The three-year turnaround


Since a lot of people are talking about how teams like Chicago, Phoenix, and Columbus are stuck in the middle of go-nowhere hell, here’s some food for thought. The last three Stanley Cup champions were able to turn things around in three years or less. What’s the formula for this success? Let’s take a look.

Tampa Bay Lightning
2001-02: 27-40-15, out of playoffs
2002-03: 36-25-21, lost in 2nd round
2003-04: 46-22-14, won Stanley Cup

The reason for the Bolts’ turnaround? A great power play, Nikolai Khabibulin providing stability in net, and the emergence of Vincent Lecavalier, Brad Richards, Martin St. Louis, and Dan Boyle, along with a John Tortorella-influenced commitment to team defense.

Carolina Hurricanes
2003-04: 28-34-20, out of playoffs
2005-06: 52-22-6, won Stanley Cup

How did the Hurricanes storm (pun intended) out of the lockout to win the Cup? A new, up-tempo system emphasizing speed, transition, and forecheck by Peter Laviolette, stability in goal by Martin Gerber (regular season) and Cam Ward (playoffs), and the emergence of Eric Staal, Erik Cole, and Justin Williams as legit and consistent scoring threats.

Anaheim Ducks
2003-04: 29-35-18, out of playoffs
2005-06: 43-27-12, lost in conference final
2006-07: 48-20-14, won Stanley Cup

Did dropping the word “Mighty” out of the name make the biggest difference for Anaheim? No, the Ducks’ ascension really came in four stages. First, shedding overpaid veterans like Sergei Fedorov and Vaclav Prospal. Second, Randy Carlyle and Brian Burke taking over the team and instilling a sandpaper mentality with the squad. Third, the addition of Scott Niedermayer and Chris Pronger, along with the return of Teemu Selanne. Finally, the emergence of Corey Perry, Ryan Getzlaf, and Dustin Penner to give the team secondary scoring depth to go with a monster defense and solid goaltending.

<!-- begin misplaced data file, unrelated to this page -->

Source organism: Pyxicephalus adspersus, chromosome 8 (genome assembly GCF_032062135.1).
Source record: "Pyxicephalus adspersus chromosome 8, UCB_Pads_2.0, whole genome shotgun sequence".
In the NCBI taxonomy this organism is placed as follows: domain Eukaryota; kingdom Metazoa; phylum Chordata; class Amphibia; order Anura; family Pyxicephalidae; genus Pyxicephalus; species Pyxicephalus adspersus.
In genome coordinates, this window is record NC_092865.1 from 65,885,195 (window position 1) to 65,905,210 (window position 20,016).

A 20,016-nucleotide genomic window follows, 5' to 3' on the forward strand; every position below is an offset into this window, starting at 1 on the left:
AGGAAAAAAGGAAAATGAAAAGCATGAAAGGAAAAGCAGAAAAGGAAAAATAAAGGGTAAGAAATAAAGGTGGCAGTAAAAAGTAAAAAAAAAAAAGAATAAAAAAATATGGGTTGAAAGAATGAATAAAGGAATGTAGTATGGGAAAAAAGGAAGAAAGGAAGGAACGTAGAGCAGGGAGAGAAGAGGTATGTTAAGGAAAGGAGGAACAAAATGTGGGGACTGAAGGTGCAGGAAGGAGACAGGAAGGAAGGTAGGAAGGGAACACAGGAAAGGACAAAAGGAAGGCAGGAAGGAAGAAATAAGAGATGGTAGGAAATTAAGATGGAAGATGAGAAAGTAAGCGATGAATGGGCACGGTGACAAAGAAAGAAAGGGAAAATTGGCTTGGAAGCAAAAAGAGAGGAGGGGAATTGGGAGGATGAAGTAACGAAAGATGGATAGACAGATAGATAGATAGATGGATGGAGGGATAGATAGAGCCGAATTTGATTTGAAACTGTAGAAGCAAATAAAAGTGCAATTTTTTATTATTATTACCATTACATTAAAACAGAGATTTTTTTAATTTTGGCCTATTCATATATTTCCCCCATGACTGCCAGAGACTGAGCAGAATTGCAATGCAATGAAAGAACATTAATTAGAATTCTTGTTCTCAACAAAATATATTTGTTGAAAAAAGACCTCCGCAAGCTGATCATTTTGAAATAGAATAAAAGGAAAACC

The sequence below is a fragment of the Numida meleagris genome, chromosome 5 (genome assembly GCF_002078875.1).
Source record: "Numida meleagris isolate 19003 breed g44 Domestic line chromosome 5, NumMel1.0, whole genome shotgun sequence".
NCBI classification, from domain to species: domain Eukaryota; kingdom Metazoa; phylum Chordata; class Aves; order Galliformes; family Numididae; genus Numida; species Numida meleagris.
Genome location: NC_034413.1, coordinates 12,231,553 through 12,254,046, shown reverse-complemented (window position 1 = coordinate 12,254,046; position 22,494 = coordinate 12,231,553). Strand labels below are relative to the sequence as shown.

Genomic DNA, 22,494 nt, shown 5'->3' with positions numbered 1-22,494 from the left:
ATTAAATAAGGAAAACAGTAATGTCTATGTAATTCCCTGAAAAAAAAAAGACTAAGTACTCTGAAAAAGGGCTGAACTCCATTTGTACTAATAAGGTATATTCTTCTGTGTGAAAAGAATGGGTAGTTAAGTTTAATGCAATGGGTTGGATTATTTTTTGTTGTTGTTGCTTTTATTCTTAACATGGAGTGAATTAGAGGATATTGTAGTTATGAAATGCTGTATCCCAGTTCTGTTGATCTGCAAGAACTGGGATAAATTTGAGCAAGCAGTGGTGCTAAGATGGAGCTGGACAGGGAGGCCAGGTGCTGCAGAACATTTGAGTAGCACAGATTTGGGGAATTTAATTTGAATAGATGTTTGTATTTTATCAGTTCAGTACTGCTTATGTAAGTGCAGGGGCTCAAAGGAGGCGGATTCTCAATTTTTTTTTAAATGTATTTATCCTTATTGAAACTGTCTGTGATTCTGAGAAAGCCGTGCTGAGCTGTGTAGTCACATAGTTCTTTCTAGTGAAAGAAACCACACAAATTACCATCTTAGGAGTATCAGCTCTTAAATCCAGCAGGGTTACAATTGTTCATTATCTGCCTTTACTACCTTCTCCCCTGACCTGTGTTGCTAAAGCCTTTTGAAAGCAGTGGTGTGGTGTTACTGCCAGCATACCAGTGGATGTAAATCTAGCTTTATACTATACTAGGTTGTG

There are similarities and differences with each of these teams. In all cases, the emergence of young talent was part of the key, along with instilling a new system in the mold of the new coach. However, Tampa’s victory was focused on superstars meshing with a defensive system, Carolina was focused on an effective, relentless system, and Anaheim was focused on an unbeatable defense. Three different approaches, three championships, which goes to show that you really can’t copy the previous Cup champion since league parity is at an all-time high.

What does this mean for current bottom feeders? It takes the right combination of smart drafting, good coaching, and that special intangible to go from the zero to hero. That doesn’t mean that Chicago or Florida will necessarily be hoisting Lord Stanley in the coming years, but the old notion of a five-year rebuilding process doesn’t apply anymore, and that should give fans of those teams hope.

The key to all of this really is making sure that the team is focused in going the right direction. That’s why Columbus finally can see the light at the end of the tunnel by ditching Doug “Fast Fix” Maclean. This season, I think the team poised to make the first step in this turnaround is Florida. With young talent like Stephen Weiss, Nathan Horton, and Jay Bouwmeester ready to take center stage and Tomas Vokoun anchoring the crease, Olli Jokinen’s team seems to have the right ingredients for a turnaround. Whether that special spark will be there, however, only time will tell.


2 Responses to “The three-year turnaround”

  1. 1 PB

    With all the bleak reports from others that the Coyotes are much less dead and buried, and that they should just give up right now to save themselves embarrassment later.

    It was refreshing to read a positive piece from a non-Coyotes blogger.

  2. 2 Mike Chen

    PB, I think with your defensive corps, a Coyote turnaround really is just a matter of time.

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